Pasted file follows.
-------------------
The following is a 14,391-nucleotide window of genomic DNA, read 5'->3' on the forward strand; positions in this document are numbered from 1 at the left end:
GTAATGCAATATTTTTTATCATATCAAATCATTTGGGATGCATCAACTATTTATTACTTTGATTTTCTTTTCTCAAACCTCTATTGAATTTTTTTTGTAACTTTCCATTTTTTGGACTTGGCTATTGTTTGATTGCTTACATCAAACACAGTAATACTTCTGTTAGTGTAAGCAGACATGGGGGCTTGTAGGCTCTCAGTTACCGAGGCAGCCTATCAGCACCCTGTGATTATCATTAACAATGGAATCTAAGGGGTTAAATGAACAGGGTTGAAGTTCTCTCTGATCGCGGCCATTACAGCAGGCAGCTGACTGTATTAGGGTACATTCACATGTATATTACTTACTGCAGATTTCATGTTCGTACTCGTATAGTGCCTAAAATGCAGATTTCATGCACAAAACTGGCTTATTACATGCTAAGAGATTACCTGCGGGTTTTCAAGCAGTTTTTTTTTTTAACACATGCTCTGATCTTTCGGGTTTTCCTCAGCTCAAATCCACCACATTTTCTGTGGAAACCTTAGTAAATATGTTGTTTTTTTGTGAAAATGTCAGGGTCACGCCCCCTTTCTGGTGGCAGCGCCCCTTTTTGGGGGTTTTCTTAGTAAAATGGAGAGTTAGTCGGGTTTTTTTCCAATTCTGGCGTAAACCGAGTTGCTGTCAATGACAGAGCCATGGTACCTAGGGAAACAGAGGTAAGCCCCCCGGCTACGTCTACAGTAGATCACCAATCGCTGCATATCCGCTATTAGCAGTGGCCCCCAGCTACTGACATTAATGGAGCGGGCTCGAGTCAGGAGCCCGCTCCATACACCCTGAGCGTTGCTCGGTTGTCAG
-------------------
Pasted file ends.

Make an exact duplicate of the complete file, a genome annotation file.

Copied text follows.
The following is a 14,391-nucleotide window of genomic DNA, read 5'->3' on the forward strand; positions in this document are numbered from 1 at the left end:
GTAATGCAATATTTTTTATCATATCAAATCATTTGGGATGCATCAACTATTTATTACTTTGATTTTCTTTTCTCAAACCTCTATTGAATTTTTTTTGTAACTTTCCATTTTTTGGACTTGGCTATTGTTTGATTGCTTACATCAAACACAGTAATACTTCTGTTAGTGTAAGCAGACATGGGGGCTTGTAGGCTCTCAGTTACCGAGGCAGCCTATCAGCACCCTGTGATTATCATTAACAATGGAATCTAAGGGGTTAAATGAACAGGGTTGAAGTTCTCTCTGATCGCGGCCATTACAGCAGGCAGCTGACTGTATTAGGGTACATTCACATGTATATTACTTACTGCAGATTTCATGTTCGTACTCGTATAGTGCCTAAAATGCAGATTTCATGCACAAAACTGGCTTATTACATGCTAAGAGATTACCTGCGGGTTTTCAAGCAGTTTTTTTTTTTAACACATGCTCTGATCTTTCGGGTTTTCCTCAGCTCAAATCCACCACATTTTCTGTGGAAACCTTAGTAAATATGTTGTTTTTTTGTGAAAATGTCAGGGTCACGCCCCCTTTCTGGTGGCAGCGCCCCTTTTTGGGGGTTTTCTTAGTAAAATGGAGAGTTAGTCGGGTTTTTTTCCAATTCTGGCGTAAACCGAGTTGCTGTCAATGACAGAGCCATGGTACCTAGGGAAACAGAGGTAAGCCCCCCGGCTACGTCTACAGTAGATCACCAATCGCTGCATATCCGCTATTAGCAGTGGCCCCCAGCTACTGACATTAATGGAGCGGGCTCGAGTCAGGAGCCCGCTCCATACACCCTGAGCGTTGCTCGGTTGTCAG